We went to Namco Funscape on the South Bank in London for our trip out. It's the closest you can get to an old fashioned arcade these days, albeit with a greater emphasis on the variety of input devices (e.g., guns, dance mats, and snowboards) and winning tickets. Solomon has already declared that he wants to go again for his next birthday as he loves it, and wants to win lots more of the Pac-Man merchandise!
Namco Funscape
At home we explored the different sorts of input devices that you could create with a Makey-Makey, and built the Nintendo Labo fishing rod. The Makey-Makey is a circuit board that you can plug into your PC and create new input devices by making simple circuits. Nintendo Labo allows you to build new input devices for the Nintendo Switch by combining the controllers with cardboard.
Playing Tetris with the Makey-Makey

Playing with the Nintendo Labo fishing rod
Finally the kids designed their own computer characters: Croc-a-roo and Sissy the Robot.
Croc-a-roo and Sissy the Robot
Solomon's Croc-a-roo is designed with traditional gameplay in mind "it snaps and jumps at baddies in a moving platform game". Monica's character is more genre-busting: "Sissy the Robot walks about waving her arms at people and then goes to live with Peach*".

*from the Mario franchise - intellectual property rights mean nothing to children!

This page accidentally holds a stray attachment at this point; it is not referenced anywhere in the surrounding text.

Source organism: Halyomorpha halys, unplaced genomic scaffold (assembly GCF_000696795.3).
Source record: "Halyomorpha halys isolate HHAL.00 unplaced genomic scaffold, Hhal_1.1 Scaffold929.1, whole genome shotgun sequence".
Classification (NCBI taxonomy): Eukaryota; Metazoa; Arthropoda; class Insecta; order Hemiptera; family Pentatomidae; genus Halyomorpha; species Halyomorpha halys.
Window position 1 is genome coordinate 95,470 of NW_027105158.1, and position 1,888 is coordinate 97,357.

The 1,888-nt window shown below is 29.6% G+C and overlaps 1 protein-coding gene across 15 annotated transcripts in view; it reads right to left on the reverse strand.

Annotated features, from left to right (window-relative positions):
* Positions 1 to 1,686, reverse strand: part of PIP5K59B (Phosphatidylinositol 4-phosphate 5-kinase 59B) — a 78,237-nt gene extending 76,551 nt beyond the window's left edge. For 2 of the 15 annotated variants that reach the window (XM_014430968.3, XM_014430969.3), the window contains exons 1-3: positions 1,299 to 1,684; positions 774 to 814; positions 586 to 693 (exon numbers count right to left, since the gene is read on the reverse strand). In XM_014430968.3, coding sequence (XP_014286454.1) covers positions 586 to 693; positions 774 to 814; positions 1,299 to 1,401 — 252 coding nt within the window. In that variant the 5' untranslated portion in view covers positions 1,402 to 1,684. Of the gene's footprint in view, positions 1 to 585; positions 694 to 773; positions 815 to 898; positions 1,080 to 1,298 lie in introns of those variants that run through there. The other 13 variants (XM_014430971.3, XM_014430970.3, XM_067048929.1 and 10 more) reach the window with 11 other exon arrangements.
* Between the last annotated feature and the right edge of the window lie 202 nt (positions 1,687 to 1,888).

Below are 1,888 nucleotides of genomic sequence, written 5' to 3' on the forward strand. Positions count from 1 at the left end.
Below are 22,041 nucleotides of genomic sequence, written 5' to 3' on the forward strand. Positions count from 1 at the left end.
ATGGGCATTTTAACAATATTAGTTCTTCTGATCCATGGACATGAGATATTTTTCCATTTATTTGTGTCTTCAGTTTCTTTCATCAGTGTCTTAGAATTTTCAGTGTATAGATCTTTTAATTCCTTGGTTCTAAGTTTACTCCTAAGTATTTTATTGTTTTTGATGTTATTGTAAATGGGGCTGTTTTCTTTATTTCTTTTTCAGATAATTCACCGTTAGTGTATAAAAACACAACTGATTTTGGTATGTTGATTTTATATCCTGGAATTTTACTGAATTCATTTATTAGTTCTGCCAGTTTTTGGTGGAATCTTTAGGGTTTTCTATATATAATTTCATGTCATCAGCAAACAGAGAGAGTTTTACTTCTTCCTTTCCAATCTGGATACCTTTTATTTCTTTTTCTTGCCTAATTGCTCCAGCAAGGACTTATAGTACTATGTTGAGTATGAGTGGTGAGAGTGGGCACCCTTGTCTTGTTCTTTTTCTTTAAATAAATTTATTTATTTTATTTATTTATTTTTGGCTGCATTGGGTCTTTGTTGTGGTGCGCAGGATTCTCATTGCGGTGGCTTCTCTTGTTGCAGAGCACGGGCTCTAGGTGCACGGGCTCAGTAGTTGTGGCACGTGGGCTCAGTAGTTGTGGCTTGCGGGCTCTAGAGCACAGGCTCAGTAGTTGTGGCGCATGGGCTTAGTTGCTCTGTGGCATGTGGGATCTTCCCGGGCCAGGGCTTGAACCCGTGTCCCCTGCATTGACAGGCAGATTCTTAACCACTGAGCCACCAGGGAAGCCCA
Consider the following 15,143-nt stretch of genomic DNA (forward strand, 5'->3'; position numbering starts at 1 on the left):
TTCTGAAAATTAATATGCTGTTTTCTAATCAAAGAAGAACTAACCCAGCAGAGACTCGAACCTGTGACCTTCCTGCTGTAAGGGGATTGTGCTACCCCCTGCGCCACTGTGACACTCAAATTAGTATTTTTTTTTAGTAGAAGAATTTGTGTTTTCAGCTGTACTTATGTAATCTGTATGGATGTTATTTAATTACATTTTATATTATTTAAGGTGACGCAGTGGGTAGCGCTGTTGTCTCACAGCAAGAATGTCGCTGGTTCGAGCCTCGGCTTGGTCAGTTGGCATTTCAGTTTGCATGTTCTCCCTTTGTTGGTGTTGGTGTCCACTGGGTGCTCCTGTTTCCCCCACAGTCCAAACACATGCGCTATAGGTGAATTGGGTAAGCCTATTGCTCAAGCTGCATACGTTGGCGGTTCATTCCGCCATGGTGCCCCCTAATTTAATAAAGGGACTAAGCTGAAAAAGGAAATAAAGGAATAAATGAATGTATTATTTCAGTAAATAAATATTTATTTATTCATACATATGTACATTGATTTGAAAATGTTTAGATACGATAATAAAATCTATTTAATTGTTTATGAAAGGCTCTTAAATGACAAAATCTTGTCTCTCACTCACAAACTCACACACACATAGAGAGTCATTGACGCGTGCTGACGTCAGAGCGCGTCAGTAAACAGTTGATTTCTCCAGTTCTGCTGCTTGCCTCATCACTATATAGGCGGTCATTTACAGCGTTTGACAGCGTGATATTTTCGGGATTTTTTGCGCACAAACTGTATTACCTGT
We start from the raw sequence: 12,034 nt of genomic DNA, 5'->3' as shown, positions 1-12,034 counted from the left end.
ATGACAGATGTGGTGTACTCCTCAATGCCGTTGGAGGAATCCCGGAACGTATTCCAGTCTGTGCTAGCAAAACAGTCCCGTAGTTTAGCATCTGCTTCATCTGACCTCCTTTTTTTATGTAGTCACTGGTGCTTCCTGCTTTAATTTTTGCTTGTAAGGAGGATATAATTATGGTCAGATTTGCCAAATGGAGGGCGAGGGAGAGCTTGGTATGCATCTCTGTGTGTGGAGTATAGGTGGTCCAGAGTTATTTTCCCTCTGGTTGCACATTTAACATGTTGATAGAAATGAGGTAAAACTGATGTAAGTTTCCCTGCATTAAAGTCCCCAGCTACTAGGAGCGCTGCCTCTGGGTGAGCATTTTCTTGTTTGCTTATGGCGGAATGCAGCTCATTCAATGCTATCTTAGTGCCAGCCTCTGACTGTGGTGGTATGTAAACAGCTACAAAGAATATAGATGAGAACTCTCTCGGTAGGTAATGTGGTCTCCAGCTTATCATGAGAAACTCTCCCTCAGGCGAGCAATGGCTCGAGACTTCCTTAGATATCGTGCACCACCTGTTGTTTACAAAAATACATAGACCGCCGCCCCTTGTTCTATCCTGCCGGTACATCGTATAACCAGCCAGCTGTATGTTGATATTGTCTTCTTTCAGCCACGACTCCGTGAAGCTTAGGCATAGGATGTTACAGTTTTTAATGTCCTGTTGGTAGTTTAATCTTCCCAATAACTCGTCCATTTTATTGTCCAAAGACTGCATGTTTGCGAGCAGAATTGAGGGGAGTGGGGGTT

Next week's project: Transport

Monday 5 November 2018

Project 58: Exercise

We let Monica suggest an idea for this week’s project, and she suggested exercise, so we started the week by looking at the importance of exercise and the three main different types of exercise (aerobic, strength, and flexibility).  During the course of the week we had an exercise session focusing on each of the three different types of exercise.

For aerobic exercise we took the kids for a run around the estate where we live (going on a route which was approximately 1 mile long). Solomon took 11 mins 40 seconds to complete the route and complained every step of the way, Monica took 12 mins 34 seconds but happily ran the whole way.

For flexibility we introduced the children to yoga, and the Cosmic Kids Yoga YouTube channel which combines yoga with a story. The kids did the ‘Going on a bear hunt’ and ‘Popcorn and the pirates’ workouts and really enjoyed them.

For strength, we went to a nearby park and did some pull-ups on the monkey bars, some squat jumps, step-ups, and calf lifts.

There were a wide range of other resources we also made use of: we did a ‘Fit in 5’ workout each day (which is available on Sky TV); we watched a BBC Terrific Scientific programme about the effects of exercise on our brain; and the Children’s University of Manchester had a nice section on their website about exercise, different types of muscles, and how the heart works.
We finished the week with some measurements: we took everyone’s weight and height, and worked out our Body Mass Indexes using the NHS healthy weight calculator; and the kids measured their pulse rate before and after doing some burpees to illustrate how exercise gets our hearts pumping faster.

Finally they finished by drawing a picture of the type of exercise that they enjoy doing:

Next week: Designing a computer game!